To make the transgender community in Tamil Nadus Tiruchirapalli self-reliant and help them earn a decent living, the National Banana Research Center (NRCB), working under the Indian Council for Agricultural Research (ICAR), organized a two-day training program.
According to The Hindu, up to eight members of the community were educated about the opportunities that are offered to them in the field of agricultural entrepreneurship by realizing the potential of the banana, which is a widely used fruit in the area. The program that included the training was part of the NRCB’s mission to “achieve the unattainable”.
The publication also reported that the program was funded by the National Bank for Agriculture and Rural Development (NABARD). It is the central body for providing credit funding for agricultural and small business development in the country.
Kajol, president of the SAFE (Social Action For Emancipation) group, reportedly attended the meeting along with the eight members of the community. Your organization is committed to uplifting the transgender community.
The training was started via video conference by Anand Kumar Singh, Deputy Director General for Horticultural Science, ICAR. He explained the scope of opportunities available to attendees as entrepreneurs and emphasized the importance of branding and promoting the opportunities nationwide and supporting these initiatives.
BK Pandey, deputy director general of ICAR, briefed on the available government regulations, including the establishment of cold stores and supply chain management, which could help to drastically reduce the financial burden.
S. Uma, the director of the NRCB, said this was a unique initiative by the center to economically empower transgender people through banana cultivation and use.
She added that the training would give them ideas on how to explore business options for various banana-based products. She said the organization would run more training programs for the community and also offer incubation opportunities for the interested trainees.
The NRCB scientists reportedly provided hands-on training to participants on how to prepare banana blossom cucumber, central stem juice, low-fat banana chips, growing ornamental bananas and propagating traditional varieties of bananas through macro-propagation.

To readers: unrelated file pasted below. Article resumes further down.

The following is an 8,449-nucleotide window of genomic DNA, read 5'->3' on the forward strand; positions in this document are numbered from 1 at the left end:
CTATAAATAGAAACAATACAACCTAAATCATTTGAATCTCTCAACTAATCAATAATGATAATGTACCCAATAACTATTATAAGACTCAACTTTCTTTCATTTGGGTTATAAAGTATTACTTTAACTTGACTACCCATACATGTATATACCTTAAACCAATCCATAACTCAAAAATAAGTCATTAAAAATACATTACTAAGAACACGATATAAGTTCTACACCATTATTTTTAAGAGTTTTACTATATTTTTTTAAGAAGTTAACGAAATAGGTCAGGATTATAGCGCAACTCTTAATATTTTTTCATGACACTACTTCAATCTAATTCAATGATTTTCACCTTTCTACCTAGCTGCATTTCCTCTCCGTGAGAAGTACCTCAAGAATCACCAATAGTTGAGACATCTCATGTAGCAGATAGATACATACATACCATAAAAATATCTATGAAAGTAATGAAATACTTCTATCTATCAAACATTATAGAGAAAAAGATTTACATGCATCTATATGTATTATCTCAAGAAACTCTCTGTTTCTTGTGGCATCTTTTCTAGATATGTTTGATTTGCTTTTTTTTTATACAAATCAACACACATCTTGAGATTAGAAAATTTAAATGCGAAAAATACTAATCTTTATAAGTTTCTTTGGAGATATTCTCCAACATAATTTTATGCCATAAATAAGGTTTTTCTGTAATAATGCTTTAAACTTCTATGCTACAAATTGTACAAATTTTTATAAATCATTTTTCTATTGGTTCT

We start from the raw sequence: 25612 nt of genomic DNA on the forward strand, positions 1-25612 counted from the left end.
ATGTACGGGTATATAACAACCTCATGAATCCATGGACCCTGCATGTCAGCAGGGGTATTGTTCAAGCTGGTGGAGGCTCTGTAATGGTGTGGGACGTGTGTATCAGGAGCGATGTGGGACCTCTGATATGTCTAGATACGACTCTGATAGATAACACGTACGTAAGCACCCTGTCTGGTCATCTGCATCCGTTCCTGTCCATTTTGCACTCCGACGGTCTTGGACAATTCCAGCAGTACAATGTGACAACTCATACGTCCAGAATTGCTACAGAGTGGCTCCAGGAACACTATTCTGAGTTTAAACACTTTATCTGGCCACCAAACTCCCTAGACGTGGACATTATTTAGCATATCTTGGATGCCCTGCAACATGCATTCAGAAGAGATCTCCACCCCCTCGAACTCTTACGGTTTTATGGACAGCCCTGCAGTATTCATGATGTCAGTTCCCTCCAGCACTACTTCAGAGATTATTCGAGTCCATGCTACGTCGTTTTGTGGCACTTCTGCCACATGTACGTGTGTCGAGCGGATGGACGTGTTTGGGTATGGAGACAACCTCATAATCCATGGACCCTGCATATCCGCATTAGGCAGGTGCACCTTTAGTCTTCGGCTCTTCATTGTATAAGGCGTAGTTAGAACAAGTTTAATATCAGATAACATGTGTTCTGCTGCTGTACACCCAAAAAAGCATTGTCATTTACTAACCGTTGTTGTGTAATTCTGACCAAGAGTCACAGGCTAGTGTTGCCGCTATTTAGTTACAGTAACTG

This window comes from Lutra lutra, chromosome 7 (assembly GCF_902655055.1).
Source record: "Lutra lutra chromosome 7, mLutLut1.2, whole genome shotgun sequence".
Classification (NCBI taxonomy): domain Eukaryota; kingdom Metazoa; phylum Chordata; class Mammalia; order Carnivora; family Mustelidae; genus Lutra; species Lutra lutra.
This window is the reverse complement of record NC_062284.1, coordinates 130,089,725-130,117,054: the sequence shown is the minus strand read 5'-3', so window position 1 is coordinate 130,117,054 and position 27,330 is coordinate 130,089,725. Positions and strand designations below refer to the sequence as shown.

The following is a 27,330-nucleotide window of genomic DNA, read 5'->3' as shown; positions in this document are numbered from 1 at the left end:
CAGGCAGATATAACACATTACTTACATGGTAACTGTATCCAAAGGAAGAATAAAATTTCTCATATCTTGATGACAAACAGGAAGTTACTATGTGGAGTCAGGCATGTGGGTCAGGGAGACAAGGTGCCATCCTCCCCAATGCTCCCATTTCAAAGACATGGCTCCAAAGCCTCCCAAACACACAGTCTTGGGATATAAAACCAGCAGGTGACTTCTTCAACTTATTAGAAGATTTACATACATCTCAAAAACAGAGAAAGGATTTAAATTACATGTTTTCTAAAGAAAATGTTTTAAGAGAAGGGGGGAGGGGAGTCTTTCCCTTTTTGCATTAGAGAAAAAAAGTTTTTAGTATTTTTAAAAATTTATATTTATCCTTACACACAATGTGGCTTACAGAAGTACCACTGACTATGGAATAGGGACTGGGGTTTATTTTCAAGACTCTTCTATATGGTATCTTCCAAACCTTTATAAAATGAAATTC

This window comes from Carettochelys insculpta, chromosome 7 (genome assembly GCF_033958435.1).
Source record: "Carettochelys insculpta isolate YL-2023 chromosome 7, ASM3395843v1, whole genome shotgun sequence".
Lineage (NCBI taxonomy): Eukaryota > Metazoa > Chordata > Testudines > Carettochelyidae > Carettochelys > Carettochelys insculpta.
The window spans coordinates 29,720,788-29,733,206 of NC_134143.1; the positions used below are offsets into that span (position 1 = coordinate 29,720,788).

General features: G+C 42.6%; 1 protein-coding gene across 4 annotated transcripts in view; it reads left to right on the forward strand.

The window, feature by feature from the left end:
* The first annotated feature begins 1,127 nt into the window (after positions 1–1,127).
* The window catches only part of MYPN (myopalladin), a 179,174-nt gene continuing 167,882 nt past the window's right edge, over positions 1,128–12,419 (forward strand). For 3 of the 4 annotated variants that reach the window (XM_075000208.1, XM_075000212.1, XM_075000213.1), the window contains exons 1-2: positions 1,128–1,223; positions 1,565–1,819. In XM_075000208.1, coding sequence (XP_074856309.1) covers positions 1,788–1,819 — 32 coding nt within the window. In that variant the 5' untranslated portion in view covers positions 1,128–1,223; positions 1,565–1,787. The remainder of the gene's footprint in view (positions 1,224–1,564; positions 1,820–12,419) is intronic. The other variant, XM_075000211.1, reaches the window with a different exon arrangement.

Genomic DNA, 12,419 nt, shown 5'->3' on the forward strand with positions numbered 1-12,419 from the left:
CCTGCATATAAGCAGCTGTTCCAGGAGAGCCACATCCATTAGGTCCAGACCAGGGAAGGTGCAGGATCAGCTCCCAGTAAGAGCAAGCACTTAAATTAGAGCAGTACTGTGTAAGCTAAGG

The meeting briefed them on the process of raising funds for sustainable business projects in order to raise funds from potential investors and the process of running the business.
Kajol has an advanced secondary school degree and diploma when a beautician suggested expanding the initiative for the benefit of the transgender community across the country.
The transgender community was prejudiced and resorted to practices such as street begging, train stations and dancing at parties to make a living. In society, however, increasing numbers of community individuals have refused to adhere to the standards and have made the choice to change their lives.
People from the transgender community have adopted the unconventional career paths not only to break the stereotype, but also to empower the community.
Education and suitable employment opportunities have been the main factors that helped the transgender community break the stereotype and live honorably.
Trans woman becomes entrepreneur
The Trans woman from Bihar, 27, turned entrepreneur, made headlines when she started her own coffee shop.
Urooz Hussain set up her café called “Street Temptation” in Uttar Pradesh’s Noida in sector 119. She described the idea behind the cafe and said she should inspire members of her community to work towards living in dignity.
Urooz said she had experienced workplace harassment that led her to start her own business to promote a culture of equality.
Speaking to ANI, the entrepreneur said: “I have been harassed at my workplaces and have decided to open my own café where everyone is treated equally. I hope this will inspire others in my community.”
“I was born a ‘normal’ child, a boy, but later I realized that even though I have a male body, my feelings are like a girl, which led me to ask about my identity as a teenager. I saw I faced many difficulties in overcoming this situation. My male relatives often bullied me. My father is strict, he had created a limit within which I had to behave as a boy. That was not okay with me. I used to work with dolls I was young, had more to do with girls than boys, so I left my hometown in 2013 and moved to Delhi to begin my transition as a trans woman, “Hussain said in a video interview with The Quint.
“People always think that all transgender people are just begging, gossiping and sex workers. But that is far from the truth,” she said.
Also Read: The Home Office Asks States To Protect And Rehabilitate UTs, Transgender People